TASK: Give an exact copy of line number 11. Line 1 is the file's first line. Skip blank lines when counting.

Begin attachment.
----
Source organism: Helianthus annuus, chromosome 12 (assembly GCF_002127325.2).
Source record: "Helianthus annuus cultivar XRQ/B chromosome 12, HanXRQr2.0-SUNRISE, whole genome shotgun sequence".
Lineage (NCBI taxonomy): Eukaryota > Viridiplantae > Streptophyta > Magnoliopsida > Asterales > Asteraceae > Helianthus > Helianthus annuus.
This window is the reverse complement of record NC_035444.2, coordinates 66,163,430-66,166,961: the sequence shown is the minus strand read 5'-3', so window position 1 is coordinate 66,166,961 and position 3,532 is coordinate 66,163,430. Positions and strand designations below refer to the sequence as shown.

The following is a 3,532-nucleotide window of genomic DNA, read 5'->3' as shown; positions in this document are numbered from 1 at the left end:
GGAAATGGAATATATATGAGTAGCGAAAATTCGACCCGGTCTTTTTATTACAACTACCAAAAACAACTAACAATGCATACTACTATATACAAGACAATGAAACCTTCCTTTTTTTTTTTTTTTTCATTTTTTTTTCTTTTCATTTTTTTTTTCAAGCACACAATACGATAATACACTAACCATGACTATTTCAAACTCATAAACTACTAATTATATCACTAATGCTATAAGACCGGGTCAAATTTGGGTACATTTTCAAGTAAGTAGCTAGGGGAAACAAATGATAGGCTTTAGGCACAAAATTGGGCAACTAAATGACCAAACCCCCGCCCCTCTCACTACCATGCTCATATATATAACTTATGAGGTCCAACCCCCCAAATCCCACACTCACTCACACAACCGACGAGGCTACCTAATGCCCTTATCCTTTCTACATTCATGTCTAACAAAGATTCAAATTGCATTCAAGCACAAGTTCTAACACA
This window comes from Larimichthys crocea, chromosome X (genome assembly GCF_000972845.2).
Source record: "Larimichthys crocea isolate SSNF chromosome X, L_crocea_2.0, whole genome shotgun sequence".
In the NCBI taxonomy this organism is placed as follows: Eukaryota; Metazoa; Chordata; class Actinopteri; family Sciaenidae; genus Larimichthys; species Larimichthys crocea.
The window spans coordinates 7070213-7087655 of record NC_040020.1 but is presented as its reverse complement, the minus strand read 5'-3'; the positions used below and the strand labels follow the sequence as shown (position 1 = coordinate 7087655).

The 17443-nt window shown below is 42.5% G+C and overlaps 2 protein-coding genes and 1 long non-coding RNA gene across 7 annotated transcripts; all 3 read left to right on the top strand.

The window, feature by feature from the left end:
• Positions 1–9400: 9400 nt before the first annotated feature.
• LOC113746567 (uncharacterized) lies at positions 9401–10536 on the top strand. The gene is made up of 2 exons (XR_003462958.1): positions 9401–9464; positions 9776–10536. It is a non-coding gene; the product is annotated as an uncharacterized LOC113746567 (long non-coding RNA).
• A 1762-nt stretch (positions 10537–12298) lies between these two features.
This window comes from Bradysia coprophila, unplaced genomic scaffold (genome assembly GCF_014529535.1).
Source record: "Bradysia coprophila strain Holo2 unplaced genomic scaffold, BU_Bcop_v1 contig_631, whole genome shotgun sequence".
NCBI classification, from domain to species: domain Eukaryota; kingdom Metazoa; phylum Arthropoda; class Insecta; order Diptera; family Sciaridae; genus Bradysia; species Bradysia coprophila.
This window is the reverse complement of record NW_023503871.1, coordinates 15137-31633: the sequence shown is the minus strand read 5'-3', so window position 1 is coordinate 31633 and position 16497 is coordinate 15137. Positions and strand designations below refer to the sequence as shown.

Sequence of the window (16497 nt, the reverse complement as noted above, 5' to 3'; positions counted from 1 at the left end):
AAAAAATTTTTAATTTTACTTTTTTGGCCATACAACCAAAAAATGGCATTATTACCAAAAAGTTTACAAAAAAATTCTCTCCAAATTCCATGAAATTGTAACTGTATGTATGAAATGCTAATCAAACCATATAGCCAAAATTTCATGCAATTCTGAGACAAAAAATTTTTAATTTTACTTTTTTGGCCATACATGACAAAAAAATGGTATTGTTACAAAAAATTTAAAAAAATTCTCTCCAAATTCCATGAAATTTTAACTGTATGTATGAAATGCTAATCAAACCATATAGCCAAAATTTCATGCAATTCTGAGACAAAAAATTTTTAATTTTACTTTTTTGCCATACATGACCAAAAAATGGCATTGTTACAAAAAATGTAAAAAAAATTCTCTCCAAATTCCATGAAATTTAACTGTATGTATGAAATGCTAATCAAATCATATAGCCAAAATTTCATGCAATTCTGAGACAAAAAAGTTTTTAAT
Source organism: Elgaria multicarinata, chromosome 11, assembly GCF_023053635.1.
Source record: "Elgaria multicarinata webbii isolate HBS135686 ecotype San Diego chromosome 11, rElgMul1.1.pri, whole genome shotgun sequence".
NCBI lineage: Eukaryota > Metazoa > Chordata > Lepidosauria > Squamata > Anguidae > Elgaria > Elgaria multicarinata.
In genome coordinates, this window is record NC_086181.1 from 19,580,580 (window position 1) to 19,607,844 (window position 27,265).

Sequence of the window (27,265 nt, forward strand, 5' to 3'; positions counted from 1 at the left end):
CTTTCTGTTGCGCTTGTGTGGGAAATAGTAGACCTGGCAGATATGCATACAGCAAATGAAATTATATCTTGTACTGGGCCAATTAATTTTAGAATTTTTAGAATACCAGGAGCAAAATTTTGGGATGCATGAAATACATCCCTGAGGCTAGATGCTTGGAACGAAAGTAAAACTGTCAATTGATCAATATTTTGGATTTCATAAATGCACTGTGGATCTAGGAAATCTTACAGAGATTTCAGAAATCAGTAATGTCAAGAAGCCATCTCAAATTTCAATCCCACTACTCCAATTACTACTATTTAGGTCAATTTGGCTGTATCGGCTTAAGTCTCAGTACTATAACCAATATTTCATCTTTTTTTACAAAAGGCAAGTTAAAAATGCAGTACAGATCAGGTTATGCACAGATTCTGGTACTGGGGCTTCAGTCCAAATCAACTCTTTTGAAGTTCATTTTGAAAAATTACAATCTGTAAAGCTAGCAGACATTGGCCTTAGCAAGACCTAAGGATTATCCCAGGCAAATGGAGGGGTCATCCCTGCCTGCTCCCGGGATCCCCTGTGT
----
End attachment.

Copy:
The 17443-nt window shown below is 42.5% G+C and overlaps 2 protein-coding genes and 1 long non-coding RNA gene across 7 annotated transcripts; all 3 read left to right on the top strand.